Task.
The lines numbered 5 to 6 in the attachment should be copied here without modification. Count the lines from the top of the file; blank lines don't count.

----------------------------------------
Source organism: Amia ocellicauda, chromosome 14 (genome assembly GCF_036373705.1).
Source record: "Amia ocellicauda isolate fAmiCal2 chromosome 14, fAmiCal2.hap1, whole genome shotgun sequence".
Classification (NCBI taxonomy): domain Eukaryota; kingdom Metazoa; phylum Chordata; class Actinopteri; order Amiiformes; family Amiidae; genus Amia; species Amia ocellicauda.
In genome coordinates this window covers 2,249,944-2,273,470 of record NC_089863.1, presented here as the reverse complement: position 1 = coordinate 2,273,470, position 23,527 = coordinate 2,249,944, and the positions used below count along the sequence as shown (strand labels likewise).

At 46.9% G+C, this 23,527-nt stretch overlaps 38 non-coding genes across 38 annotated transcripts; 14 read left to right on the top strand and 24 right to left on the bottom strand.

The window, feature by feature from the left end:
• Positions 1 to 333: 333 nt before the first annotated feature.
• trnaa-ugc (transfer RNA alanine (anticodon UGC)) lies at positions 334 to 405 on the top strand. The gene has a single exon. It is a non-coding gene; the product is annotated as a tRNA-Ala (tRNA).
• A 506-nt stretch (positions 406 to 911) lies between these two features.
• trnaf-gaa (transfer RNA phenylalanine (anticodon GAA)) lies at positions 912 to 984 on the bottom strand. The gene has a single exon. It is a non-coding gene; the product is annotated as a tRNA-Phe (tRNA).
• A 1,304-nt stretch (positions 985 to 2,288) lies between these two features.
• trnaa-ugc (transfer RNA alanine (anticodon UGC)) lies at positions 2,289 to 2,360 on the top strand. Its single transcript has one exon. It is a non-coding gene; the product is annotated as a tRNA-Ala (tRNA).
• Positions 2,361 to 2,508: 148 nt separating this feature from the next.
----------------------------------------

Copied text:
At 46.9% G+C, this 23,527-nt stretch overlaps 38 non-coding genes across 38 annotated transcripts; 14 read left to right on the top strand and 24 right to left on the bottom strand.

The window, feature by feature from the left end: